Aging Gracefully

Dr. Paul Robbins

Even those in tip-top shape are not immune to aging. Working with the Mayo Clinic and other institutions, scientists at The Scripps Research Institute in Jupiter have discovered new drugs that, in animal models, decelerate the aging process. Known as senolytics, this class of compounds kills senescent cells, which are cells that have stopped dividing and that accumulate as one grows older. By targeting senescent cells, senolytics alleviate frailty, improve cardiac function, and elongate a healthy lifespan. “We view this study as a big first step toward developing treatments that can be given safely to patients to extend health span or to treat age-related diseases and disorders,” Dr. Paul Robbins, a Scripps professor who led the study, says in a statement.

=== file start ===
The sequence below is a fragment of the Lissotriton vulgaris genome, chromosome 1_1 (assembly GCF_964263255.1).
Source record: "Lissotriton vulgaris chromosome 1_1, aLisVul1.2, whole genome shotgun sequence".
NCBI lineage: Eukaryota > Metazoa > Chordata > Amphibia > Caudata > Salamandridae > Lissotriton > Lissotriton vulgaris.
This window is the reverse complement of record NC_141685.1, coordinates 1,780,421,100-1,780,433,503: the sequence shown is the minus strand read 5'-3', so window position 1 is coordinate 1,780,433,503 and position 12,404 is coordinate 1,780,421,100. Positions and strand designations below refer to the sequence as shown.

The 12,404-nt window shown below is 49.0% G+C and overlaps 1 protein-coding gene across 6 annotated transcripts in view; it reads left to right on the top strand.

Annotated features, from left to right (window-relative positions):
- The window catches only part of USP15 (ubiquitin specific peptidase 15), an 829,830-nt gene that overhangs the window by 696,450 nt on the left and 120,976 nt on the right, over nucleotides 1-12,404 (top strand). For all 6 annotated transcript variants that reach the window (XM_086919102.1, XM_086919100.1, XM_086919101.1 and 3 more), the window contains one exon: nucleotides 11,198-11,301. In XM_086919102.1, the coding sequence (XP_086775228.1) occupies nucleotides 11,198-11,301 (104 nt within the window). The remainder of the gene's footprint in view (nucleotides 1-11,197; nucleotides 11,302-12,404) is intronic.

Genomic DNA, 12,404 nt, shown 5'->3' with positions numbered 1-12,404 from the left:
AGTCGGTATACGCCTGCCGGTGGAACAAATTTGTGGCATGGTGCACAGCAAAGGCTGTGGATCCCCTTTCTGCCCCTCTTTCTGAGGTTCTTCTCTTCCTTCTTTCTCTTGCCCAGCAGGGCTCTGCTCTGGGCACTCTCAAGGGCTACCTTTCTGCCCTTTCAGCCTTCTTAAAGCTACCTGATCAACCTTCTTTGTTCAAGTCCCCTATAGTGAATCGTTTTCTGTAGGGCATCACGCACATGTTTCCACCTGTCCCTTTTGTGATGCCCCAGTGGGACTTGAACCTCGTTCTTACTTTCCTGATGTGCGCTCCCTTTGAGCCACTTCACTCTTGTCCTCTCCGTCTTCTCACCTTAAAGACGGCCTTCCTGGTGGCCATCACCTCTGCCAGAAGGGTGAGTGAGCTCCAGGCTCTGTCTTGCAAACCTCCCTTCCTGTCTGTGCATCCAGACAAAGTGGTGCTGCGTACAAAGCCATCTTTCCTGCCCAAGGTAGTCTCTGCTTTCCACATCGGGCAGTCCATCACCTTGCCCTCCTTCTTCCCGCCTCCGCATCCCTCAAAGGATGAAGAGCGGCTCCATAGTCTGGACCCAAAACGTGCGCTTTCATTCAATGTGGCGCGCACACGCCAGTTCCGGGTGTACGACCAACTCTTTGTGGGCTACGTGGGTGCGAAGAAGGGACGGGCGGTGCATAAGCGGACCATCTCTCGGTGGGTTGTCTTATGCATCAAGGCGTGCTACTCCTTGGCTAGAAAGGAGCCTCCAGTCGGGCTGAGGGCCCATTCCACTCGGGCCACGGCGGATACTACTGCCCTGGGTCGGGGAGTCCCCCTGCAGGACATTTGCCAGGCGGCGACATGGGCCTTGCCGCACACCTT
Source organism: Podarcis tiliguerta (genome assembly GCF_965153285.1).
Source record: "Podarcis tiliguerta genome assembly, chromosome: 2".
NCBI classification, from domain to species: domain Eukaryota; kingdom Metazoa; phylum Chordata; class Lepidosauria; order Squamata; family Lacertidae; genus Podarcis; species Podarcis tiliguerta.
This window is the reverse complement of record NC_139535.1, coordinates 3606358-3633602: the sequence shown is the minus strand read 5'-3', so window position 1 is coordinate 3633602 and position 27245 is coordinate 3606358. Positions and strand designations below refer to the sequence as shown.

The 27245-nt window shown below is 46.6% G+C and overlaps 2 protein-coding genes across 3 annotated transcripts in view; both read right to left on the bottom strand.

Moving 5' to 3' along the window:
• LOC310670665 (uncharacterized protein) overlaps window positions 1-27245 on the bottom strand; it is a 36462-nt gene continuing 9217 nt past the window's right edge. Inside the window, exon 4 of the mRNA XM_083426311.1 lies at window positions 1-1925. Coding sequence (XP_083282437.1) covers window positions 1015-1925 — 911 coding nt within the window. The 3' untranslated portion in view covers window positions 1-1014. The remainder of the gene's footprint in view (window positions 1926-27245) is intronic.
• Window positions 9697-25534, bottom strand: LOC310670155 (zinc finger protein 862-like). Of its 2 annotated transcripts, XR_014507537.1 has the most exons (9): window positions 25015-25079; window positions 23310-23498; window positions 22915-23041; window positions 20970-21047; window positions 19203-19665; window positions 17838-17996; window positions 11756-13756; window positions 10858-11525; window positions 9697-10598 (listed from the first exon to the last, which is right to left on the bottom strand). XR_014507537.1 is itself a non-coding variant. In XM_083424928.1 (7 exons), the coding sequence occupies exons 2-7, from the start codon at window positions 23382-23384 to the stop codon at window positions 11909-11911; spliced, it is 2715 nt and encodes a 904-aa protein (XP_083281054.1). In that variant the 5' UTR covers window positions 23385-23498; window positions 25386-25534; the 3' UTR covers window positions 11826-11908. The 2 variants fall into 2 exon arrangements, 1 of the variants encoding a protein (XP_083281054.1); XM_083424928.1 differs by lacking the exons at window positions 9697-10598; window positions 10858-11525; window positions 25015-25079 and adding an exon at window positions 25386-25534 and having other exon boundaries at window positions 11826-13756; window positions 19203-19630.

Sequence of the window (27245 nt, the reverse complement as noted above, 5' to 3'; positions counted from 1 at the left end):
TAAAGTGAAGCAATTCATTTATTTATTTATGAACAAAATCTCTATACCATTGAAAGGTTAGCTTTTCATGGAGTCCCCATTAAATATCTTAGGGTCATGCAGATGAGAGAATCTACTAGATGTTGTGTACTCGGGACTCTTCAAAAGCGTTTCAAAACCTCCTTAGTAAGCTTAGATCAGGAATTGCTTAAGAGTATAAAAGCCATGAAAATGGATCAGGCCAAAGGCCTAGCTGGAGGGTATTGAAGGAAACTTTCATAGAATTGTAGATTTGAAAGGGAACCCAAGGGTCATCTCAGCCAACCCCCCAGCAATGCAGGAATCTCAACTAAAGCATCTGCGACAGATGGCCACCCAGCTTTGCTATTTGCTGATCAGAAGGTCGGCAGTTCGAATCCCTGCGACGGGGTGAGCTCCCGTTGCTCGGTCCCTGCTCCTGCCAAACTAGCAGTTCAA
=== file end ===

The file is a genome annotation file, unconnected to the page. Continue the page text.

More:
Scripps researchers’ interest in extending lifespans includes disease prevention. They’ve published two findings regarding diabetes and HIV. In March, they announced they’d successfully tested a compound, SR1001, that prevents type 1 diabetes in animal models. This study illustrates a new chapter in the prevention of type 1 diabetes, which affects 1.25 million Americans.

   At more than 1.2 million, the number of Americans living with HIV infection is almost equal to that of type 1 diabetes. Scripps scientists have developed a new drug that might work as an unconventional vaccine for the disease. Studies have shown that this protein blocks every strain of HIV, protecting against high doses of the virus that occur in most human transmissions for at least eight months following injection.

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